The current treatment of migrant workers mirrors the treatment of gig workers. Gig workers, now known for being food delivery riders and private hire drivers, historically began with short-term work such as construction workers. Many issues and conditions migrant workers encounter are reminiscent of the gig worker experience. Gig workers have less access to legal labour protections and access to important financial resources such as insurance and savings. With gig workers becoming a normalised feature in the global labour market, ensuring that these workers have a decent working environment becomes paramount.
The ill-treatment of migrant, gig, and other short-term workers is a disappointing phenomenon in the modern era. These workers tend to complement the skillsets of local employees by taking up roles that local employees will not take, creating opportunities for productivity, industrial development, and economic growth. Given the sheer economic contribution that these workers provide, ensuring better working conditions should be a reasonable request.
Human Rights coverage of the World Cup
While the deaths of numerous migrant workers are tragic, perhaps one silver lining post World Cup 2022 is the emphasis on labour rights. Globally, there are concerted efforts to try and improve the working conditions of migrant workers. Even FIFA has now introduced labour rights requirements as part of the bidding process for future tournaments.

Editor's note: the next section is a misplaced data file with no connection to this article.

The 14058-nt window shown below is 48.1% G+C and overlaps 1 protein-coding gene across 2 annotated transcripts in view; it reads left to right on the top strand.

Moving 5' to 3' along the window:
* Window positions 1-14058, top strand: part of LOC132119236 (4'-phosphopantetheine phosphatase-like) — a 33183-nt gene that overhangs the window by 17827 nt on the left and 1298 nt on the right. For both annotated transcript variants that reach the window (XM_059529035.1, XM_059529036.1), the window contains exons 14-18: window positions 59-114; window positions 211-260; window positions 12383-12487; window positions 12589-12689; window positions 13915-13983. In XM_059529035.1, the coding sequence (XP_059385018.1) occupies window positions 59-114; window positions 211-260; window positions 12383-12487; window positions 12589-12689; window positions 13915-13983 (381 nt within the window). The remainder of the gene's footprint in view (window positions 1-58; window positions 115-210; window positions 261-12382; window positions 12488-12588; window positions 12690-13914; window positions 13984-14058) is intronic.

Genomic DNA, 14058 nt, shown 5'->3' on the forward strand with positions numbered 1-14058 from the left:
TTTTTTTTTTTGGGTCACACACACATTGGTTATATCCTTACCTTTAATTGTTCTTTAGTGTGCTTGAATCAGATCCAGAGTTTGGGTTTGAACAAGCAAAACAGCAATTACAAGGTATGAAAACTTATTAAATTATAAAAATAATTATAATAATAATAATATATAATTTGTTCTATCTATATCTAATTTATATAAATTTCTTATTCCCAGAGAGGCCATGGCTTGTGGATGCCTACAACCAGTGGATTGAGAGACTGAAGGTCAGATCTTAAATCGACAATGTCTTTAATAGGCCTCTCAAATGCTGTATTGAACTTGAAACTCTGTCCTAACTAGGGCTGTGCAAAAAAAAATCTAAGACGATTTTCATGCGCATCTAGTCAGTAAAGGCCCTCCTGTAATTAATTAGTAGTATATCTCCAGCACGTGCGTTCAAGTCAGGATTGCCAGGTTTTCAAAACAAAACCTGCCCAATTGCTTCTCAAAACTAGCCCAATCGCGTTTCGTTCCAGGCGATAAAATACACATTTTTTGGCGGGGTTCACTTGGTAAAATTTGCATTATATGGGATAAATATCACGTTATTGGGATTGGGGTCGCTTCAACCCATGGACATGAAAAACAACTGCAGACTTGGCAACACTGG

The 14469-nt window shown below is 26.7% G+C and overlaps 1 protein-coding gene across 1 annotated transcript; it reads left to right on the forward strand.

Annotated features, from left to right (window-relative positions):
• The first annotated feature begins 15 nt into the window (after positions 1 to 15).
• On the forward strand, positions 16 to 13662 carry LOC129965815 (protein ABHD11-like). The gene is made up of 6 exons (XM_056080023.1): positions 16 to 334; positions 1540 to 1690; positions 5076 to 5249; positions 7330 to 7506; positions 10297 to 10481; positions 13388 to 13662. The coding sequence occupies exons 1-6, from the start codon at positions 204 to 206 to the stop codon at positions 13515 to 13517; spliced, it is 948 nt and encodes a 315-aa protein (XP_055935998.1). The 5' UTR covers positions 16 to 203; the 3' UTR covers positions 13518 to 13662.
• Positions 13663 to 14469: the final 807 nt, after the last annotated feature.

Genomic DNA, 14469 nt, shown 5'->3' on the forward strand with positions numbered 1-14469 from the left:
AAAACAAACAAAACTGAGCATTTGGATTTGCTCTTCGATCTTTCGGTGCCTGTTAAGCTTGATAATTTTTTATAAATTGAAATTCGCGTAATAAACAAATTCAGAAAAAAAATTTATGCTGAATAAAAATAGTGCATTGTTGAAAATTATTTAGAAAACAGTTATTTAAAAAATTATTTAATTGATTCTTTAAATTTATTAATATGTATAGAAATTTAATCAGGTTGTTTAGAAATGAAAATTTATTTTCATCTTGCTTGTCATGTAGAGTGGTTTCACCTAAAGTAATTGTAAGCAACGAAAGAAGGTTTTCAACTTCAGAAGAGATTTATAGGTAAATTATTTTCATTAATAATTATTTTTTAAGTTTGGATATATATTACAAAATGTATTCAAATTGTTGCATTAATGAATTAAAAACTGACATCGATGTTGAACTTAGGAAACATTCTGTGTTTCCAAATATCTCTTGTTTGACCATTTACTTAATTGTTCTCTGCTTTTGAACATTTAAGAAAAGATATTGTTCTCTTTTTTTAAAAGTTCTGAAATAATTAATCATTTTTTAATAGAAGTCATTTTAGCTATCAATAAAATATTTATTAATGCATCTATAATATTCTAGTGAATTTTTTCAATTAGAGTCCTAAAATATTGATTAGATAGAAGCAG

The International Labour Organisation (ILO), together with Qatari officials, have pushed for labour reforms in the Gulf state. Amendments to the kafala system now allow labour freedom of movement for migrant workers, meaning that these workers can quit and get a different job just like any other person. Previously, migrant workers had to ask (and usually be denied) for permission to quit their existing jobs.
But all these strategies and policies will need to be backed with concrete action and accountability before any meaningful change occurs for migrant workers across industries. Perhaps the biggest impact will be seen in World Cup 2026 in the US, Canada, and Mexico. The Dignity 2026 coalition has brought together groups including the AFL-CIO, Human Rights Watch and the Independent Supporters Council to work with FIFA and the individual host cities. The main goal of this coalition is to ensure reasonable working conditions for any worker that is employed as part of the World Cup 2026.
If workers are not in a position to protect themselves, responsible groups with the information and power need to intervene.
As the excitement of the World Cup 2022 comes to an end, there is a need to recognise the human cost for these major tournaments and workplaces in general. Migrant workers are simply people looking to make an honest living. To learn more about how the push for better labour conditions can benefit your tournaments or businesses, get in touch with us at email@example.com.
Author: Blackbox Research Team